With these three hypotheses in mind, Kern looked for languages in those locations that could conceivably be related to that ancestor language. He saw some shared loanwords in Vietnam and Cambodia and proposed that the homeland was probably there or near there.
For the larger part of a century, this stood as the main theory.
Blust's critical advancement was in grouping the 1,200 languages of this family into 10 subgroups.
Nine of these subgroups are spoken only by the Taiwanese indigenous peoples. The tenth subgroup gathered together all the other Austronesian languages in the family.
It implies descent from those Formosan languages, differentiating over time as one group of Taiwanese aborigines emigrated to other islands.
Additionally, since Kern advanced his theory of the Austronesian homeland being in modern day Vietnam or Cambodia, observations and language records have improved. Blust reviewed the new data and realized two critical new things.
First, he saw that all the modern Formosan language subgroups and a few others in the Philippines had words meaning "cold weather" or "north wind", in tropical areas where cold weather did not actually exist.
It implies that the language spoken by the Austronesian homelanders understood cold weather, implying distinct seasonal temperatures. Vietnam is hot all year round, being tropical. Taiwan, on the other hand, has rough summers (believe me, I know) and cold winters (yes - I get mighty cold in December).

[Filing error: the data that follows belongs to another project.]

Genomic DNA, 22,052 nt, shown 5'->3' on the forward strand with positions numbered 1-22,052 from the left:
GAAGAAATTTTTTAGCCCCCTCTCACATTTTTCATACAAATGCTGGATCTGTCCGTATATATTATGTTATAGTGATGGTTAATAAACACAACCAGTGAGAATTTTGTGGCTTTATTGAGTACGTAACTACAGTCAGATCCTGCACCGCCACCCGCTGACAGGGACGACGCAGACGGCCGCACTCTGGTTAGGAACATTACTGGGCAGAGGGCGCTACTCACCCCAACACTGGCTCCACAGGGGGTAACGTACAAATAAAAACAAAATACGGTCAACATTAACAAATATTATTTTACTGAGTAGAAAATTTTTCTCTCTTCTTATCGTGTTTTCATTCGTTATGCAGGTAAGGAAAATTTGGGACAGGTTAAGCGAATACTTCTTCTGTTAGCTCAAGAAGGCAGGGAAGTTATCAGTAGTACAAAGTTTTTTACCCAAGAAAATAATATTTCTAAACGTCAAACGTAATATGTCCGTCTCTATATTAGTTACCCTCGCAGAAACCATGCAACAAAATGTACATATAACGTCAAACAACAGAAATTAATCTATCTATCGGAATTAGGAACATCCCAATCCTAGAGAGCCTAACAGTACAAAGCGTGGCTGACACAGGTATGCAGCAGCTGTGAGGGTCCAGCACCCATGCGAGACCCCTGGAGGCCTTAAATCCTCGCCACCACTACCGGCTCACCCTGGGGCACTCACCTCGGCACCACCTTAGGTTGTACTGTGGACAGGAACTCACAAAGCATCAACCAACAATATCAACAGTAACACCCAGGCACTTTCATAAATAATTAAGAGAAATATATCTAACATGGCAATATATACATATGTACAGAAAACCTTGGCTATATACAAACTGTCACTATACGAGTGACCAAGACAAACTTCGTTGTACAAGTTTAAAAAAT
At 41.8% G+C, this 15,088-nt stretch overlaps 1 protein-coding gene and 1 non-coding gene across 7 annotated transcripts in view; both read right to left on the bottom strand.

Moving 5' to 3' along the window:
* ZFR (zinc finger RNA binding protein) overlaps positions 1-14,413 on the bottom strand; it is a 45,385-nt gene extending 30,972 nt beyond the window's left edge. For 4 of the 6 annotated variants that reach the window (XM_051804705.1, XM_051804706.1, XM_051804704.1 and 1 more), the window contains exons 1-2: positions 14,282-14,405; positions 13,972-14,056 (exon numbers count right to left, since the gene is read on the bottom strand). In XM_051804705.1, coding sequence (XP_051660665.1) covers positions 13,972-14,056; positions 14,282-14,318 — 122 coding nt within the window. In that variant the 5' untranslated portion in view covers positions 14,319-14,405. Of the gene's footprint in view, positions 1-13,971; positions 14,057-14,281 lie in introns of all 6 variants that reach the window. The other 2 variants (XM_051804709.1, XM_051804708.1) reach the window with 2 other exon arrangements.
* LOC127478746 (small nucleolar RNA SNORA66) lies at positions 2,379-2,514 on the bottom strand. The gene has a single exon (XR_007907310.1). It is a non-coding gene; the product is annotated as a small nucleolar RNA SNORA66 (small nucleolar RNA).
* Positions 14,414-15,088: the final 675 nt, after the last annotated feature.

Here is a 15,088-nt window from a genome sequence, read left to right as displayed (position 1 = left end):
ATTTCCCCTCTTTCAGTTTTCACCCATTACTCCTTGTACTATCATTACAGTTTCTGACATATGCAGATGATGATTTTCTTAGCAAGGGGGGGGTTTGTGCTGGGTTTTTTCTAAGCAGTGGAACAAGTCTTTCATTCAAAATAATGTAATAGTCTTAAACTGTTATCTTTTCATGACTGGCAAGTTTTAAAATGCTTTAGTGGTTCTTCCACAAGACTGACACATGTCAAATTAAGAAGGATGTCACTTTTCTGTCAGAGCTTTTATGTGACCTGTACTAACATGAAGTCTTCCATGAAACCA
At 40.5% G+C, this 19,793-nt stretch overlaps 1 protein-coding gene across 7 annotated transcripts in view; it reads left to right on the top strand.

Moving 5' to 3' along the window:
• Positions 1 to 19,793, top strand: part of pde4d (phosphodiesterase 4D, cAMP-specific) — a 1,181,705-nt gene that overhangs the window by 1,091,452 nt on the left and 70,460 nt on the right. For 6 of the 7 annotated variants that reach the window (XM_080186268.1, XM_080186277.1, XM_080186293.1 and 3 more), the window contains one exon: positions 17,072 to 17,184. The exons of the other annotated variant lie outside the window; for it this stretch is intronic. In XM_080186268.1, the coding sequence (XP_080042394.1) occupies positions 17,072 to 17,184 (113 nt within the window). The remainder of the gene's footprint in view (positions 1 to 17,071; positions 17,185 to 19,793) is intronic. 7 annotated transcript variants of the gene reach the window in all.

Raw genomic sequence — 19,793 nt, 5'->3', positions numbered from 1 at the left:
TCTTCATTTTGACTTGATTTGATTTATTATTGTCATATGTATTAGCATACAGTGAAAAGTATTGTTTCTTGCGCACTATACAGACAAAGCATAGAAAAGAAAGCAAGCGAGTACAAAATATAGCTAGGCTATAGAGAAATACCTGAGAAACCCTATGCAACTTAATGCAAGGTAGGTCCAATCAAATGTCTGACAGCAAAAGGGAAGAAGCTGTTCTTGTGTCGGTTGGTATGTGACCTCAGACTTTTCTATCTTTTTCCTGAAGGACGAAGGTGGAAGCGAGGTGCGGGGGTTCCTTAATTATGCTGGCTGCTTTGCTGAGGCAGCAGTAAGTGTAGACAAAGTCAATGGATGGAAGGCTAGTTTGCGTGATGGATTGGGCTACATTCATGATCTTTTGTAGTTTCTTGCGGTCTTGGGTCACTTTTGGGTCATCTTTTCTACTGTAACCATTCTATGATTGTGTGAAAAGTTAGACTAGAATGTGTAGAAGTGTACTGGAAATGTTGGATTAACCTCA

Second, languages in Southern Taiwan, the Philippines, some parts of Borneo, and the Marianas had words meaning "typhoon". Vietnam and Cambodia (not to mention Indonesia and its neighbors) are not in the Pacific typhoon belt. Taiwan is.
And finally, Taiwan has all of the following things that the Proto-Austronesian language is theorized to have words for: dogs, deer, wild pigs, scaly anteaters, 1 type of monkey and a large ruminant that was NOT a deer.
Blust's theory, first published in 2000, superseded Kern's and was accepted as the general theory for the origin of the Austronesian languages.
What routes did they take and how fast?
The Taiwanese indigenous people spread out from Taiwan by hopping from island to island. It appears that they would settle an island, grow there for a while and then send new populations in search of the next island.
The maritime technology to travel the 140km from Southeast China to Taiwan island pales in comparison to braving the open Pacific ocean. But once they figured out how to spread out from Taiwan to the Philippines, the spread happened very fast.
As the theory goes, Taiwan was first settled from China in the time spanning 3,500 to 3,000 BC - likely from South China Daic tribes (a major minority ethnicity today living in the South China, Thailand, Vietnam area).
They took a thousand years to refine and hone their seafaring technology - and then began island hopping to the Philippines by 2,000 BC. They spent the next thousand years spreading across the Philippine island chain.
From there it was just 400 years to reach the islands of West Indonesia and East Timor. West Polynesia and Samoa, another 400 years.
Over the next thousand years, these new societies would colonize the various islands of Polynesia, Hawaii (900), Easter Island (1000) and reaching New Zealand by year 1200 (but again, not Australia - the Australian aborigines are of a distinct different group). There is some early evidence that they reached South America afterwards but at this point we are way off the reservation.
The Unclear Genetic Evidence